God’s healing love

1 Kings 19:1-15a
Galatians 3:23-29
Luke 8:26-39

If you ask a United Reformed Church Minister why they do, or why they don’t, wear a clerical collar, you’ll receive a wide variety of answers from every conceivable point of view, but what you can be sure of is that they’ll have a good answer.

For those of us that do, one thing is certain – it makes a difference.  You can guarantee that the very last seat to be taken on the train will be the one next to you.  Staff in shops who’ve been grumpy with other customers tend to smile.  More people want to stop and talk than do otherwise.  It also means you shouldn’t drive like an idiot, or shout the ruder swear words at other drivers when your car windows are open.  In many ways, rightly or wrongly, the clerical collar is a kind of passport, admitting the wearer to pleasantness and being noticed and being included.  In some parts of the country it might have the reverse effect, but here in middle class middle aged middle England the clerical collar is not only recognised, but also respected.

The trouble is, it really shouldn’t by like that.  In an ideal world everyone treated with respect because of who they are, not what they are.  If people can’t treat others with respect and pleasantness in the normal course of life, then something needs to change.  It’s not clear cut, of course, because we all know that whatever we say, if we were to meet the Queen, pretty much all of us would act differently to the way we act when meeting someone who’s come into the coffee bar looking for a Foodbank voucher.

Yet, we all know that there are people some more confident and happier with themselves than others.  Perhaps this is the aim of all of us – that we should be so happy and confident within ourselves that we never find ourselves slipping into a different mode with different people.  This was the kind of person Jesus was, and he can offer us a model to aspire towards.  He treated everyone, from the highest Roman official to the lowliest beggar, exactly the same, with no thought at all for the consequences.

We certainly can’t manage to be as good as that – I think many of us are a bit like Legion, the man whom Jesus healed.  Legion was a person with their own fragility and brokenness within themselves, which I think is a common experience for many people today, however good we try to be at putting on a front of happiness and confidence.  Elijah was like this too – he was fragile and broken, fighting and killing people, and looking for god in earthquake, wind, and fire.  Yet God came in the sound of sheer silence.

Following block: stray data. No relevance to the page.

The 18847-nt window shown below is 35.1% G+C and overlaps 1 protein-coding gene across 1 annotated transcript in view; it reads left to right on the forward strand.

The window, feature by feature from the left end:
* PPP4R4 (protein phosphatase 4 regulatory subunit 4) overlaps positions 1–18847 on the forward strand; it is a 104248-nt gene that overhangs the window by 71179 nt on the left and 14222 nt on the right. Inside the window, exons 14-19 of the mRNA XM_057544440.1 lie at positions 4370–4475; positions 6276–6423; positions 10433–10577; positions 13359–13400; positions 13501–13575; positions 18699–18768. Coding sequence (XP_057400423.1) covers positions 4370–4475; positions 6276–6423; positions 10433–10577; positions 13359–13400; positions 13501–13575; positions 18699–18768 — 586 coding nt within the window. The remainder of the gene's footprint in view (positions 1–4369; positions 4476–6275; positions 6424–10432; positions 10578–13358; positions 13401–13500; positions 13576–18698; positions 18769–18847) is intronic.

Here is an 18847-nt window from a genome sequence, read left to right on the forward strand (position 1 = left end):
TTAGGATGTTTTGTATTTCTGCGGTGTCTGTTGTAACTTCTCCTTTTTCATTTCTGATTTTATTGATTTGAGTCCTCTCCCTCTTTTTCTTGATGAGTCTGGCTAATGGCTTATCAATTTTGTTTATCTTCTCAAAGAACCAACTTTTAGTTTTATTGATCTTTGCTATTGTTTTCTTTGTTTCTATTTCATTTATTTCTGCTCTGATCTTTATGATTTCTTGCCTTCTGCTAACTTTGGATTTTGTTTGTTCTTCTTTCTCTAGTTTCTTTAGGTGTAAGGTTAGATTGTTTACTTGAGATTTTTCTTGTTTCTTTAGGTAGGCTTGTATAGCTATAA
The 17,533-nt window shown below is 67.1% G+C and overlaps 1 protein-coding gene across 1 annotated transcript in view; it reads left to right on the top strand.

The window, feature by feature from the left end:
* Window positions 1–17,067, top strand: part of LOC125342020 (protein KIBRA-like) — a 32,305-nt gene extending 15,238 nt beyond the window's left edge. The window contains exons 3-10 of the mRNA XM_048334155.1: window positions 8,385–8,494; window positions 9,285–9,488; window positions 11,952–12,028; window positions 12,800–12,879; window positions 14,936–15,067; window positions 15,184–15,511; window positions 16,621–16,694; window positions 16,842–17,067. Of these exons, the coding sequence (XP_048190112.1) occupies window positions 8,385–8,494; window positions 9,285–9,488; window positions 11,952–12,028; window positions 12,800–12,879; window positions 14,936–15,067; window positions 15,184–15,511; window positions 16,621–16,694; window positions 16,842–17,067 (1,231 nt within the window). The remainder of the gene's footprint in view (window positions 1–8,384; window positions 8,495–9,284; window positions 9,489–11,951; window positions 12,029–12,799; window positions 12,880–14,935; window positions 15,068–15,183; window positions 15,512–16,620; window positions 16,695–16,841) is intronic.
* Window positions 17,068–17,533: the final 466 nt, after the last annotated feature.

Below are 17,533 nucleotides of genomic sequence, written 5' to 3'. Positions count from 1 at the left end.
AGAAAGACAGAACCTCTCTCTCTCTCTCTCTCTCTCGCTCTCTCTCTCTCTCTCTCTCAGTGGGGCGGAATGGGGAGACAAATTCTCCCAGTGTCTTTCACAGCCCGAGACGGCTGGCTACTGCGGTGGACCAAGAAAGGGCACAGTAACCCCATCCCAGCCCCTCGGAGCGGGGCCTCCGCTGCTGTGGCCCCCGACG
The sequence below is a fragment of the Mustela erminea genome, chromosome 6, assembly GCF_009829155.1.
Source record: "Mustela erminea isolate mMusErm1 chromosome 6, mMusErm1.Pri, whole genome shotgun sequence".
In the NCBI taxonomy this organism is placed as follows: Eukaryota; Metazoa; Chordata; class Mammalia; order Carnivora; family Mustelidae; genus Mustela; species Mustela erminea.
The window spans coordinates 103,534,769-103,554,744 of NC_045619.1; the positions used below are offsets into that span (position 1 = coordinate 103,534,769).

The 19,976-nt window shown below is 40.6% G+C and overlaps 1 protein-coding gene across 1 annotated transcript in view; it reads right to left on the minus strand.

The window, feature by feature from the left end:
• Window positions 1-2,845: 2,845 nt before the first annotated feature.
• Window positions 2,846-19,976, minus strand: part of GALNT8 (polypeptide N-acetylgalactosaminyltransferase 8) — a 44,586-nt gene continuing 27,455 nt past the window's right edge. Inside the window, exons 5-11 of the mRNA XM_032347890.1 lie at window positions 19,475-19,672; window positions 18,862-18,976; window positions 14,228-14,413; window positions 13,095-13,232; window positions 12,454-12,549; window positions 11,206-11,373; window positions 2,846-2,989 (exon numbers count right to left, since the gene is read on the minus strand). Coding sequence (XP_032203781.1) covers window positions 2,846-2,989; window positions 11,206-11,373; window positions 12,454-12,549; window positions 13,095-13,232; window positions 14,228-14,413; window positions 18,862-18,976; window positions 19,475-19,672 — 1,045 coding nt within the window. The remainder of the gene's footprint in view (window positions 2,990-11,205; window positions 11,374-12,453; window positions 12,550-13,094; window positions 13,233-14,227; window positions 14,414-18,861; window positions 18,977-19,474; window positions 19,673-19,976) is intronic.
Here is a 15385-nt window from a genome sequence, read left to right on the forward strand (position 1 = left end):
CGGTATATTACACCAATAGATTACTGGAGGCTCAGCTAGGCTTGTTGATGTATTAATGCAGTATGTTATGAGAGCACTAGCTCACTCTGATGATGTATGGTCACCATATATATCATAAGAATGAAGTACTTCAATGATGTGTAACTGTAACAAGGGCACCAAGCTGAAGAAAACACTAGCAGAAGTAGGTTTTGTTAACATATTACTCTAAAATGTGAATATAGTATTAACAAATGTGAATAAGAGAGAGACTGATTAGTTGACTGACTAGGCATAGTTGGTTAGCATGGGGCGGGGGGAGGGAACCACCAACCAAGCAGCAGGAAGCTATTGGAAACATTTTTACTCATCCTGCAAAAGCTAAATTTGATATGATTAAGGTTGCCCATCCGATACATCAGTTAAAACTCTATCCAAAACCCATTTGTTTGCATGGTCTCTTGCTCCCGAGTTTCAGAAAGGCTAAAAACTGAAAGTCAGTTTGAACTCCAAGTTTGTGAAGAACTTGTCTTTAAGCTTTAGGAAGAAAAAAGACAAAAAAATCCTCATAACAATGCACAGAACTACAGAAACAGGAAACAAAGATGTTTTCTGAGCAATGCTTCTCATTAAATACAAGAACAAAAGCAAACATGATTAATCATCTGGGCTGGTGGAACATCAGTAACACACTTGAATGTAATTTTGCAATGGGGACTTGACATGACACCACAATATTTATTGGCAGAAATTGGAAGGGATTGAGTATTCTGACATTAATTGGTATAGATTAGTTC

Perhaps many people feeling fragile and broken, like Legion, like Elijah, is only to be expected when we notice how fragile and broken so much of our Western society is.  People are separated from each other in so many ways – through religion, race, age, gender, ability, money, and so on; and we live in an individualistic age, when we’re encouraged to think only of ourselves.  We’re bombarded by the sort of advertising which constantly exhorts us to get more for ourselves and to beautify ourselves and make ourselves appear younger and so on.  Even our religion has become individual to a large extent.  There’s much more room for individual thought, which is always a good thing, but if taken to extremes leads to “anything goes”.  The worrying side of totally individualistic religion is that people don’t meet together for worship anything like as much as once they did.  You don’t have to come to church to believe in God, or to worship in your own way, but you do need to come to church to nurture your faith with others, and to avoid the God in whom you believe turning into a God that happens to share all our own ideas and prejudices.  Christianity is a community religion in which we love each other, and that can’t be achieved without meeting together.  You can’t love somebody you never meet.  Many of us may feel like Legion, like Elijah, broken and fragile inside, but Jesus offers us healing and wholeness, and the Christian faith offers opportunities and community to counter everything in society that keeps people fragile and broken, and God can speak to us, even in the sound of sheer silence.

Our reading from Paul’s letter to the Galatian church takes this even further.  Paul was cross they’d limited membership of the church, and imposed tests, so he reminded them that all of us are one in Christ Jesus, and then expanded that thought by saying that because we are all children of God through faith, there is no longer Jew or Greek, there is no longer slave or free, there is no longer male and female.  What he was keen to remind them was that the Church, the body of Christ, should no longer be fragmented as if we were Legion or Elijah, but should be united, as Christ is united within himself.  We’re all equal within the Church.

Unfortunately, we’re not perfect in this church, or any other church, and sometimes seem more like Legion or Elijah, than Christ.  If we want God’s kingdom to come closer in this world, God challenges us to begin to ditch our suspicion and uncertainty of each other, and begin to take the risk of accepting all Christians as equal, no matter how strange they may seem to us.

So, as we go about our daily lives, trying to serve and follow God, he challenges us afresh to begin to reach out to other people with acceptance and love, to ignore status and gender and race and colour and individual preference, in order to become united within ourselves, within the body of the Church.  And to help us on our journey, God offers us his healing love, and the Christian community.  God calls us all to be truly united, despite our differences of opinion and personality, to allow his healing love to work beyond that, so we truly love one another and, like Legion, can become truly healed for all time.

Thanks be to God for all the love that he offers us.

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